What does having no external force on a closed system mean? For example if I have 2 objects colliding. One travels at a constant speed while the other travels with a constant acceleration. In this case is an external force being applied on the system?

If so, only the m1u1+m2u2=m1v1+m2v2 can be used if the two objects have a constant velocity?

Also, during the collision won't there be a force being applied on the object? So how would momentum be conserved? During the collision the formula F=change in mv/time is used. So is the conservation only after this collision?

Thanks for the help

If the only interactions that you are considering are collisions, then "no external force" means that all objects travel at constant velocity between collisions.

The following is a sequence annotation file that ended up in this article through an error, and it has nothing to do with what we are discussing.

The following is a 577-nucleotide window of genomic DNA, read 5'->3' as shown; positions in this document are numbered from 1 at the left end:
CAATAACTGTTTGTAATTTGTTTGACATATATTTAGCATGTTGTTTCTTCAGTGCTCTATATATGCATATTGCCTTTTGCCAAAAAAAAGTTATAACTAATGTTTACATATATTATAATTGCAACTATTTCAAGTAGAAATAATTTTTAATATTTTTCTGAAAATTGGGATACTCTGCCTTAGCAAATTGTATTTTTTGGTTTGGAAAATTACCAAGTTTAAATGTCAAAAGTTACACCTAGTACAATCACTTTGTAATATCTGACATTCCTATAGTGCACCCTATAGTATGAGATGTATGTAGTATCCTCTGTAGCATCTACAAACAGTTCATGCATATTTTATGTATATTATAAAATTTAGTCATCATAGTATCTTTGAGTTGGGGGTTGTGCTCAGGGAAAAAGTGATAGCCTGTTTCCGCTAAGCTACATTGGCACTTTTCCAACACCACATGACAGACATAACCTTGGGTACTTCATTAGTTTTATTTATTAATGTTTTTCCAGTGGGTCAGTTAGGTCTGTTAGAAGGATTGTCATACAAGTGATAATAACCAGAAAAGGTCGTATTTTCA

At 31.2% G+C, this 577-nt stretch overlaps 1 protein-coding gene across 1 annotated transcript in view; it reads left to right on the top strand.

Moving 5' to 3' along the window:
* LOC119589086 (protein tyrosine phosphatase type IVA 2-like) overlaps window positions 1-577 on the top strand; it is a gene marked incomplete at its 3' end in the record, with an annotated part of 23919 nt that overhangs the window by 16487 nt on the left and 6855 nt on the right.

During the collision, you're certainly right that there are forces involved. But Newton's third law implies that the total change in momentum due to a collision is zero. So the vectorial sum of the momenta of all the objects is the same before and after the collision. (Assuming once again that the only interaction is collisions).

Having no external force on a closed system means that there are no forces acting on the system from outside. In your example, the two objects colliding would be considered a closed system if there are no external forces acting on them. This means that the total momentum of the system will remain constant before and after the collision.

In the case where one object travels at a constant speed and the other with constant acceleration, there is no external force being applied on the system. This is because the acceleration of the second object is caused by the interaction with the first object, and not by an external force.